Dogs can spend hours chewing on a bone in a happy bliss and contentment, but there have been many emergency trips to the veterinarian because a dog has choked on a bone, or bone fragments have become lodged in an intestine.
    “All veterinary experts agree,” says Halligan, “that there are potential hazards to feeding bones to dogs: broken teeth, fragments lodged in the mouth, intestinal obstruction and even perforation — which can lead to painful abdominal infection.”
    This can result in hospitalization with major surgery that can be very expensive. In the worst cases, warns Halligan, it can even be fatal.
    “Although dogs love bones, it’s not worth the risk to your pet’s life to give him something that is possibly unsafe.”
    Bones Have Hidden Dangers

    Natural bones, whether raw or cooked, can present potential health hazards.
    Cooking bones in an oven hardens and dries the bone matrix, allowing the bone to splinter while chewing it into sharp pieces that can injure a dog’s intestinal tract. But even raw or uncooked bones can be dangerous as well.
    “Raw meat and bones can harbor bacteria such as salmonella and e coli,” explains Halligan, “which can be transmitted to humans, causing vomiting, diarrhea and even organ failure.”
    Is There a Safe Bone for Dogs?
    Dogs that are used to eating bones can have problems under certain circumstances, says Halligan. “Bones that are described as ‘safe’ can injure an individual animal and there is no way to predict whether your dog will have a problem.”

    According to Halligan, there’s not one bone out there that is completely safe in any given circumstance. She recommends pet owners talk with their veterinarians about finding a safer way to feed their dogs a balanced diet, protect their teeth and keep them happy and healthy.
    “Although dogs love bones,” insists Halligan, “it’s not worth the risk to your pet’s life to give him something that is possibly unsafe.”
    Learn more about pet food dangers and foreign body ingestion.

  • Anonymous

    I do remember the comment was deleted, and I responded that the bones fed were far too dense to be fed (perhaps it was a marrow bone). Either way, thousands if not more dogs have thrived and lived good, long lives eating raw bones, so I suppose one experience isn’t factual.

  • anon101

    Anonymous said:
    “It depends on the bones fed, too. I think you said once that you fed a ground up femur bone”

    Not true. I go by what most veterinarians advise and what the emergency veterinarian said ans showed me (x-ray), and the FDA warning, plus my own experience with more than one dog.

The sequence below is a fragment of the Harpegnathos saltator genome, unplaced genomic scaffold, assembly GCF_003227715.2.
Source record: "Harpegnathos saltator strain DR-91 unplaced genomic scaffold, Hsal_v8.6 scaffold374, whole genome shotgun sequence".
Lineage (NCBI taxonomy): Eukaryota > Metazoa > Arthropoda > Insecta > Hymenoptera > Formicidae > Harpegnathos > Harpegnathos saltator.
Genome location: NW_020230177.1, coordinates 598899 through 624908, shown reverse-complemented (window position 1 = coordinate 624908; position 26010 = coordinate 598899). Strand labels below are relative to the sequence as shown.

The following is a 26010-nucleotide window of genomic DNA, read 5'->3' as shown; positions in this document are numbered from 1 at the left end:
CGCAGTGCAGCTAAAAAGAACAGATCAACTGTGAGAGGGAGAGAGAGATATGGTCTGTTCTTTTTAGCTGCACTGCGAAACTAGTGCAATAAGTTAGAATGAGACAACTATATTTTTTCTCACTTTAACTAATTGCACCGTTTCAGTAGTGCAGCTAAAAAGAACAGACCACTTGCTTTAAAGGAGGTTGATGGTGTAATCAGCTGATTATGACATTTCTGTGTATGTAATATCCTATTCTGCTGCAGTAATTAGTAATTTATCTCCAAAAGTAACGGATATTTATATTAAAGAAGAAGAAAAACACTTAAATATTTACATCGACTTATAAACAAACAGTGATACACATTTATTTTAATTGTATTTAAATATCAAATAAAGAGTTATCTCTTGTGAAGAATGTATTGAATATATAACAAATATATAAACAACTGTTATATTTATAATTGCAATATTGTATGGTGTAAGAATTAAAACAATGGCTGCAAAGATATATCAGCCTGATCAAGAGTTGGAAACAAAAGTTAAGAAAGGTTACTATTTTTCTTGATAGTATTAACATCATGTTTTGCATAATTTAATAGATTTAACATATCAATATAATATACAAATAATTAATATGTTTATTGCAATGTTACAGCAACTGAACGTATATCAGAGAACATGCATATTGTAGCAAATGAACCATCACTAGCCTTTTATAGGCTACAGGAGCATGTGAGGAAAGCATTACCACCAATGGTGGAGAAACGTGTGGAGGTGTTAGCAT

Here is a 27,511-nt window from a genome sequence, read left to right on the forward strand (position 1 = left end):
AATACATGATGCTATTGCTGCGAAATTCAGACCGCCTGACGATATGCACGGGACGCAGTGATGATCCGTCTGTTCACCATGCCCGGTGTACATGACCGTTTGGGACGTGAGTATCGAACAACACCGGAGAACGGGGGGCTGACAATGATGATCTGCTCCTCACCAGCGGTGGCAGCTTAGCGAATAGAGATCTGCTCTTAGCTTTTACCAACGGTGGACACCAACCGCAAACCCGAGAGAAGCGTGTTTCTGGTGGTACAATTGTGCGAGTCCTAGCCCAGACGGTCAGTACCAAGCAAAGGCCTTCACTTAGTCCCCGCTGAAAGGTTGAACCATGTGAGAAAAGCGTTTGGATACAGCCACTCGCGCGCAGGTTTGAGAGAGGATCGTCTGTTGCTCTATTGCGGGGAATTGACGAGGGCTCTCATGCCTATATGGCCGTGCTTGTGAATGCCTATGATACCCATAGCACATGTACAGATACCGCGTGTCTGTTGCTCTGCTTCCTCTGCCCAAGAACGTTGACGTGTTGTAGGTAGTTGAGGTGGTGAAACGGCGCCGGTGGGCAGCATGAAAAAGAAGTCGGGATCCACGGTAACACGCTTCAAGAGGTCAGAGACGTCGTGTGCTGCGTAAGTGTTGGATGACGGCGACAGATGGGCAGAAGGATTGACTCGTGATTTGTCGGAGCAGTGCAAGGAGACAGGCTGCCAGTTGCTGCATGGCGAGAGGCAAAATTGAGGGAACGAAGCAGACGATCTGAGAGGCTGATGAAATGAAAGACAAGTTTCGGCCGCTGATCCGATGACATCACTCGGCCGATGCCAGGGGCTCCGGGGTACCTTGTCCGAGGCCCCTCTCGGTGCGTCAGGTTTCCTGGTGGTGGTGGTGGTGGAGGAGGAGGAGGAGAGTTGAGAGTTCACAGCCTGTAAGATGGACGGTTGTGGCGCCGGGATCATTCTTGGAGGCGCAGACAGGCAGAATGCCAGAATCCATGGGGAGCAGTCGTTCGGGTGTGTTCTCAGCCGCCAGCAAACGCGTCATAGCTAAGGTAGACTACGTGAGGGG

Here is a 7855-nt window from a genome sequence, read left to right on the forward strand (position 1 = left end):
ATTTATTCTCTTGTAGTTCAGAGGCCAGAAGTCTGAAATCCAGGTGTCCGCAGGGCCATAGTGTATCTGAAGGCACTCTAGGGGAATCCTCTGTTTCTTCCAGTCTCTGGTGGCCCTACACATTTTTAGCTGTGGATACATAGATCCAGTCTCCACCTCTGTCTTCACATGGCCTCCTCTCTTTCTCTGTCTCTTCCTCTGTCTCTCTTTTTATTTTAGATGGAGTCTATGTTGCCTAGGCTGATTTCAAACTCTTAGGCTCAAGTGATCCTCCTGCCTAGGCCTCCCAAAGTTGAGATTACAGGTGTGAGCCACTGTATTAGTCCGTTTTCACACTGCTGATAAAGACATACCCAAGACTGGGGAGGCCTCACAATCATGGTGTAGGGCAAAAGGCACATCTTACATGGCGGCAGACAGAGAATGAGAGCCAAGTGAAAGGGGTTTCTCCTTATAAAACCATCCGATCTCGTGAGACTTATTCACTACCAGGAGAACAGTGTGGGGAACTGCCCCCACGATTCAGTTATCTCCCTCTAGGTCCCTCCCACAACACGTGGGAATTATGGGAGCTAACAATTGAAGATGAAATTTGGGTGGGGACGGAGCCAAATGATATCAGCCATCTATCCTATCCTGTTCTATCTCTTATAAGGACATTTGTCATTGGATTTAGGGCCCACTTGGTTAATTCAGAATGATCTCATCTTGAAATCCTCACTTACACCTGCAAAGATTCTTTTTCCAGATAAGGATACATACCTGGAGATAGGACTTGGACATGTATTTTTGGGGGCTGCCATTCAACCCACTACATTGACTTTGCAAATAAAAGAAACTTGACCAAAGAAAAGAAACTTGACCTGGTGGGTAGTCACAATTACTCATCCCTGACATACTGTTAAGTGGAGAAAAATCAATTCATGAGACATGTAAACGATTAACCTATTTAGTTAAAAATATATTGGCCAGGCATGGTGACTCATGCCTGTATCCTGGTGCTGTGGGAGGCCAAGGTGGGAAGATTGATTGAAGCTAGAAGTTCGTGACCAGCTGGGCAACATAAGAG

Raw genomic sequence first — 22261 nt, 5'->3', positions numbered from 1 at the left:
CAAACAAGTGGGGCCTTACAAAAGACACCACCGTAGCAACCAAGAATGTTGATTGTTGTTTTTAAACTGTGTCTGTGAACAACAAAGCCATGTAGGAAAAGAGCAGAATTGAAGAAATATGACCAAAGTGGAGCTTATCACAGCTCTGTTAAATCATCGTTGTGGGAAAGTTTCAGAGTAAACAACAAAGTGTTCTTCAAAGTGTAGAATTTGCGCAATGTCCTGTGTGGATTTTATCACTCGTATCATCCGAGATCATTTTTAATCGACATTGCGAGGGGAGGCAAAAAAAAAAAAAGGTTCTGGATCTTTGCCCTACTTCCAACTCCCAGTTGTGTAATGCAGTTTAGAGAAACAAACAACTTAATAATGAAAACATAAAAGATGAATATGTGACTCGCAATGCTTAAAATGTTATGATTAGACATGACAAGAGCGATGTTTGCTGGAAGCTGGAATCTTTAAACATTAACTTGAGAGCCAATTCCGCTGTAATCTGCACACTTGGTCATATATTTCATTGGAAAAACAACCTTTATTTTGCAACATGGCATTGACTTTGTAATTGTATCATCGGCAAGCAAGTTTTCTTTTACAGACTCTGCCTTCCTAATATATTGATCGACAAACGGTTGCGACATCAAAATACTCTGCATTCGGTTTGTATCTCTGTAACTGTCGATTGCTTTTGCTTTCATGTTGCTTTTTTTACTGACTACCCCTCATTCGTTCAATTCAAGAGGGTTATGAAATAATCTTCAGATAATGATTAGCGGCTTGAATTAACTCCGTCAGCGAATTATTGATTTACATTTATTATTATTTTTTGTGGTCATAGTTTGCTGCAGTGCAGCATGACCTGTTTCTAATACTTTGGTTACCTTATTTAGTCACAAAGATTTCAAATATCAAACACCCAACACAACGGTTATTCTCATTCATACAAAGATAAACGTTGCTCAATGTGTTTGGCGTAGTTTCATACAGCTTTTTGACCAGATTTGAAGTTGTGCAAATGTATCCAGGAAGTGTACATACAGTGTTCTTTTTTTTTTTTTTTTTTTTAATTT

• Anonymous

    He is beautiful…OMG. <3
    As hokey as this sounds, I wonder if going back to Nutro Max but feeding a bit less kibble and adding green beans would help keep the weight off? IIRC some posters here have had luck in weight loss for pudgy dogs when adding a bit of canned but others have not. It might be something worth exploring.
    Also, exercise (aka PLAY!) We and our dogs find "regimented" exercise boring, but we find games of Frisbee, ball, and chase the thing-on-a-string (flirt poles for the big guys, cat toys for the littles) super fun and way better than marching around the block for a mile or so. We no longer go for walks unless we meander around as a large group/pack, but bring out a ball or Frisbee and the fun is on, and everyone feels good after the game is over =)

  • Anonymous

    It depends on the bones fed, too. I think you said once that you fed a ground up femur bone? Probably not the best as they’re hard, weight bearing and *very* dense whereas a raw bone from, say, a chicken wing is not. I can understand why this experience would turn you off, though.
    (I’m not trying to be argumentative or snarky, honest. But there is a big difference between a softer, more pliable RMB vs. a femur bone, in a ground state. Whoever suggested or assured you that feeding a ground femur bone or any dense bone like that was beneficial should have been smacked!)

    I’ve cut up pieces of bone in raw chicken (wings, IIRC) to make sure any shards weren’t sharp. They weren’t; they were very soft and pliable. Cooked bones OTOH are not. (We slow cook whole chickens sometimes and the little bones, once cooked ARE very sharp!)

    And to be fair, even my dogs with poor bites (undershot, overshot, missing teeth, etc.) that have been fed raw their entire lives don’t have pristine teeth. Their teeth (according to the vet) look good, but compared to our larger dogs with more “correct canid” mouths (compare the mouth of a Husky with the mouth of a Pug, no offense to Pugs or their humans), their teeth aren’t that super.